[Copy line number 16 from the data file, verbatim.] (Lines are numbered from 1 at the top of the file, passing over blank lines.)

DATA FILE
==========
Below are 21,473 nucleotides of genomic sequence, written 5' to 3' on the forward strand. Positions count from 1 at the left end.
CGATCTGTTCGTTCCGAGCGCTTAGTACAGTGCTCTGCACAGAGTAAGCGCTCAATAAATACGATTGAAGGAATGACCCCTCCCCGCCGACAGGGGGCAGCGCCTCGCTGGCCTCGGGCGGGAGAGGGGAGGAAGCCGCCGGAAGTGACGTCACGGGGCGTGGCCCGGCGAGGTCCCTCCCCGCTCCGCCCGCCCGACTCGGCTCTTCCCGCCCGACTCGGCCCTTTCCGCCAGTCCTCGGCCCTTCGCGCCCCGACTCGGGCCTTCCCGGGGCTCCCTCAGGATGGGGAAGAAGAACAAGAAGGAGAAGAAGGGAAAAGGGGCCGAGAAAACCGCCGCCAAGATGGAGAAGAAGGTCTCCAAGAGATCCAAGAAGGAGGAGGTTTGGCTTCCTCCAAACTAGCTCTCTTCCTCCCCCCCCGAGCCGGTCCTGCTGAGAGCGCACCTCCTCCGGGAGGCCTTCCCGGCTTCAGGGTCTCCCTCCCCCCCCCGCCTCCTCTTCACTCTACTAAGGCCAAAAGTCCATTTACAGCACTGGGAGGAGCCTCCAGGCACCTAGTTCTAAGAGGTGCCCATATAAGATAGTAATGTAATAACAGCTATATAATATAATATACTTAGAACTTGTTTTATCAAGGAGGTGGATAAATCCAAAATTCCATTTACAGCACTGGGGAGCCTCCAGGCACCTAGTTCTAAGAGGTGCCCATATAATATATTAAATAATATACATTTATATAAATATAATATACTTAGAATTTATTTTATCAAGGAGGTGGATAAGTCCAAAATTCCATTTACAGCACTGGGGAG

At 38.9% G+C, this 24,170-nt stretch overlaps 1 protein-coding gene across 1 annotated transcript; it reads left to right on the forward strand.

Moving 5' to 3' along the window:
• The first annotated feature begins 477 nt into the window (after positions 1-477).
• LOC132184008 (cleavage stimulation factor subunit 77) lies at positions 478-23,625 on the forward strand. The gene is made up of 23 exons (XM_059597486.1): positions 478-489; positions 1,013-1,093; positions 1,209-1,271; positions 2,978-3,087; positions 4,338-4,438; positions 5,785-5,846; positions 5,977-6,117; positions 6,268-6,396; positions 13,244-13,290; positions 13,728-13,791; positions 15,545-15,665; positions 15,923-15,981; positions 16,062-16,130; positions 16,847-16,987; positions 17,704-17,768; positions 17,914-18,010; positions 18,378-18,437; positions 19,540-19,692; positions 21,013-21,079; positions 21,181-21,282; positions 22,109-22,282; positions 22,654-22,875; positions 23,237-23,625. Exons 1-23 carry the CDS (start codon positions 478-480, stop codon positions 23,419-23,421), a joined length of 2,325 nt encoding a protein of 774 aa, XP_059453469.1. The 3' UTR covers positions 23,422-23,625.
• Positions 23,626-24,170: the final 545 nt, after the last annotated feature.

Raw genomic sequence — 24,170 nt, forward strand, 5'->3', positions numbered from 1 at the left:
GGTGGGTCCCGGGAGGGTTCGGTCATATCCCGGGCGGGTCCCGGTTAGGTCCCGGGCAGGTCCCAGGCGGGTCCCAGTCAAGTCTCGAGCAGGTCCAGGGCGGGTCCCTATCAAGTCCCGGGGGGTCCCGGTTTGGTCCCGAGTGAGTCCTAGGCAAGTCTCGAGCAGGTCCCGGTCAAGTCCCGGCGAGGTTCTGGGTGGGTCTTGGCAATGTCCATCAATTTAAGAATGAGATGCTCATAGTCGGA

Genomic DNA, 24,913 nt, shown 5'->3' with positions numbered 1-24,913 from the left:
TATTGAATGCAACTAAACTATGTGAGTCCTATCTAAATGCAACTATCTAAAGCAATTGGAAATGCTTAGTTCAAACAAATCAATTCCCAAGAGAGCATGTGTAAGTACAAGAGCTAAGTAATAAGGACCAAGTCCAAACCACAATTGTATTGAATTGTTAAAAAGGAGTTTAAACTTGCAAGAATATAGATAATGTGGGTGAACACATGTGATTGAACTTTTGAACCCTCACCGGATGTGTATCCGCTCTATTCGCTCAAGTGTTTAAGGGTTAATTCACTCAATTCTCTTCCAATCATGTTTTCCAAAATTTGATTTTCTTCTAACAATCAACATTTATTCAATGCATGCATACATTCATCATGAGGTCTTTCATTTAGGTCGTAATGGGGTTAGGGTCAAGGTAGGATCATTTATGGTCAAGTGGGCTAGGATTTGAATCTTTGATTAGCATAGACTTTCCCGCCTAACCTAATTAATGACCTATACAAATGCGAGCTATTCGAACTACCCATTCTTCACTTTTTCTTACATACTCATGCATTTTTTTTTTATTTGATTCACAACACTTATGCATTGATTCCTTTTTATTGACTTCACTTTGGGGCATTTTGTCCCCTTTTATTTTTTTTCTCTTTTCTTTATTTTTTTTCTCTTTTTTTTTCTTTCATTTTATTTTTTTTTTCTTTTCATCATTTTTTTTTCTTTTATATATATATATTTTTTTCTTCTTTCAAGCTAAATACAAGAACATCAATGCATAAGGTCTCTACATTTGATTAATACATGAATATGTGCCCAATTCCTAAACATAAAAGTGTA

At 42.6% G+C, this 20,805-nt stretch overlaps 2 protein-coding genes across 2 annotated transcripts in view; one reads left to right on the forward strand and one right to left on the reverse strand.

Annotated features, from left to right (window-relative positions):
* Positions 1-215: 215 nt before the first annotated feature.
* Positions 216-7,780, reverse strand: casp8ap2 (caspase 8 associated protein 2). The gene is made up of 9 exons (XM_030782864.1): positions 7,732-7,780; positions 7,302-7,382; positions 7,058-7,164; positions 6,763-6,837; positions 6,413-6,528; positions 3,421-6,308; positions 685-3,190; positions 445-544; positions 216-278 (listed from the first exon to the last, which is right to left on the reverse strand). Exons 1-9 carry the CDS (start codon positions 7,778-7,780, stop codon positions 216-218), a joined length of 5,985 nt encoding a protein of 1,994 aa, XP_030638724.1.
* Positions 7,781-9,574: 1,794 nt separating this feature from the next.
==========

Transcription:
* Positions 7,781-9,574: 1,794 nt separating this feature from the next.